The nanobattery has arrived

By Archita Bhatta
Published: Saturday 31 January 2009

-- (Credit: MEETA AHLAWAT)Battery driven cars may now have faster pick-up

LITHIUM ion batteries are popular in consumer electronics. With maximum energy capacity and slow loss of charge when not in use, they figure in battery driven cars too. But there is a drawback. When in use, lithium (Li) ions take a long time to move through the electrolyte between the cathode and the anode. This generates electric current slowly giving the cars a bad pick-up.

Many companies are researching new materials for the battery that would shorten the diffusion distance (distance travelled by Li ions between the cathode and the anode). This in turn would generate electric current rapidly.

In 2005, Toshiba announced a new Li ion battery with a nanostructured lattice that focused on rapid recharge of the battery. But electricity generation was still slow.

A team of researchers from the Indian Institute of Sciences, Bengalooru and the University of Namur, Belgium, came up with the idea of a battery made of carbon nanotubes with lithium cobalt oxide.

The team prepared a compound using lithium hydroxide, ethyl alcohol, a cobalt-based complex organic compound and triethanolamine as raw materials. This was heated at 700C. The researchers expected the reaction to generate carbon nanotubes with lithium cobalt oxide but what they found was even better--metallic lithium encapsulated in carbon nanotubes.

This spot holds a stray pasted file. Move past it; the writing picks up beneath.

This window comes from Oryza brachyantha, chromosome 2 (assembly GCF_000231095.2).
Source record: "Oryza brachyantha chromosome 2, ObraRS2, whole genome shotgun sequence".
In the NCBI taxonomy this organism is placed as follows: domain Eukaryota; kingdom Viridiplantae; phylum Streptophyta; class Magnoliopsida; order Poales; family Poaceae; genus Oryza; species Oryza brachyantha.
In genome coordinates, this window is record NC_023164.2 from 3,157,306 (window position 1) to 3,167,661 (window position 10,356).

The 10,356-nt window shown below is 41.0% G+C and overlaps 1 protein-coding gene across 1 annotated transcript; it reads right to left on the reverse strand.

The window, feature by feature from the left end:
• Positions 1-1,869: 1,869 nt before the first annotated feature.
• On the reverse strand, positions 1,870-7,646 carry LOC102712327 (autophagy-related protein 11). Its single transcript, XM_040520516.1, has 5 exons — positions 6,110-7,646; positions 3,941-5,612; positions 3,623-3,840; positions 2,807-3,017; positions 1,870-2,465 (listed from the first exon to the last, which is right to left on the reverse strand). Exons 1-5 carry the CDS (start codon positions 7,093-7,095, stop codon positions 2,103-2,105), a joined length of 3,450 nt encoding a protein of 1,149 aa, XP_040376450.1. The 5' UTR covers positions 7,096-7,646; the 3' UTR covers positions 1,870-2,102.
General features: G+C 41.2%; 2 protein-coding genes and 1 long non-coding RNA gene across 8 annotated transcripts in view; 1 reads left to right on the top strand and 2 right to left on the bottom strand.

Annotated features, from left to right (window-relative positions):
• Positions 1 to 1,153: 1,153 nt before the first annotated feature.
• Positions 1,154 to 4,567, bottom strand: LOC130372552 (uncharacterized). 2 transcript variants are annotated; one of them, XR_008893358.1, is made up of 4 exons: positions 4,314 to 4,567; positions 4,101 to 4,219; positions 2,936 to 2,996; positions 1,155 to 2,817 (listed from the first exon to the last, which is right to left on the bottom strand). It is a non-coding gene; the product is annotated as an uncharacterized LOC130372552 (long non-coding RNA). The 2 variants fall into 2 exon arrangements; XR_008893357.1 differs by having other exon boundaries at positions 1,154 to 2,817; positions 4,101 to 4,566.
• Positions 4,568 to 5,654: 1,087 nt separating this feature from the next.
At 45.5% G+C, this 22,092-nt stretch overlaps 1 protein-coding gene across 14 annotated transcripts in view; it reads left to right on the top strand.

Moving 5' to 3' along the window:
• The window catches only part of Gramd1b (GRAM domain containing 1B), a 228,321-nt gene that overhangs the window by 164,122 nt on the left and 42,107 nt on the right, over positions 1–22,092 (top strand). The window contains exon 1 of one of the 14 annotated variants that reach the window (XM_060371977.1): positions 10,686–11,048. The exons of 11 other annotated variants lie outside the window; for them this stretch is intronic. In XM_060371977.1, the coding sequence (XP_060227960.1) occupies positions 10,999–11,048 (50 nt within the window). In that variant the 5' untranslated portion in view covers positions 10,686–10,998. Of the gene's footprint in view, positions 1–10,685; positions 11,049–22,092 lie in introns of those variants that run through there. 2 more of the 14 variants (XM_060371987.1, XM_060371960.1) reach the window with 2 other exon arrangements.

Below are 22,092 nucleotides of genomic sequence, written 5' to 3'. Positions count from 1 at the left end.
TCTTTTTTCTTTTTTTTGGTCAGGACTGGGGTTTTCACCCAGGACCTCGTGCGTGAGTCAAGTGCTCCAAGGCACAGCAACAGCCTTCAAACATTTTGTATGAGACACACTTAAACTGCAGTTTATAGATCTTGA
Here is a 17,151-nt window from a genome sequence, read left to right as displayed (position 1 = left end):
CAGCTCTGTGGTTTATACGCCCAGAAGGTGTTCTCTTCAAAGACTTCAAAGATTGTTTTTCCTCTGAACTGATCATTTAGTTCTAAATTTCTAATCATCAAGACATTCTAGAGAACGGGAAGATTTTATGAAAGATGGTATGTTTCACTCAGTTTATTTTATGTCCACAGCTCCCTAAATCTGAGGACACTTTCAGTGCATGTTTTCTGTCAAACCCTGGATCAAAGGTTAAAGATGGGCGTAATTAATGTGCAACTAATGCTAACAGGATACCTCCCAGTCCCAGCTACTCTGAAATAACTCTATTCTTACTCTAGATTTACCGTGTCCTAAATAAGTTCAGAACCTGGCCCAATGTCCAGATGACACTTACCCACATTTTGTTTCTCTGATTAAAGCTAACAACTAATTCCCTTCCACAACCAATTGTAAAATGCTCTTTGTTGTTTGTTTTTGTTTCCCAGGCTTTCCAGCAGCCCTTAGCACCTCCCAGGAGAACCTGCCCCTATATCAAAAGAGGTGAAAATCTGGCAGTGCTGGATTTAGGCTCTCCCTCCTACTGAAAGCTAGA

"The samples sent to the University of Namur were analyzed by Carla Bittencourt, the second author of the paper. She confirmed lithium's presence in the carbon nanotubes," said Mahua Das, the lead author. The study was published in Applied Organometallic Chemistry, Vol 22. Directly heating Li with carbon nanotubes is not an option as it easily forms oxides and nitrides with atmospheric oxygen and nitrogen.

Carbon nanotubes, encapsulating metallic lithium, potentially acts as a nanobattery where metallic lithium acts as the cathode and carbon nanotubes, as the anode. "Since the diffusion distance is just a few nano metres, the diffusion time also is a few nanoseconds," said Das. Such a battery could find its use in the next generation communication and remote sensing devices.

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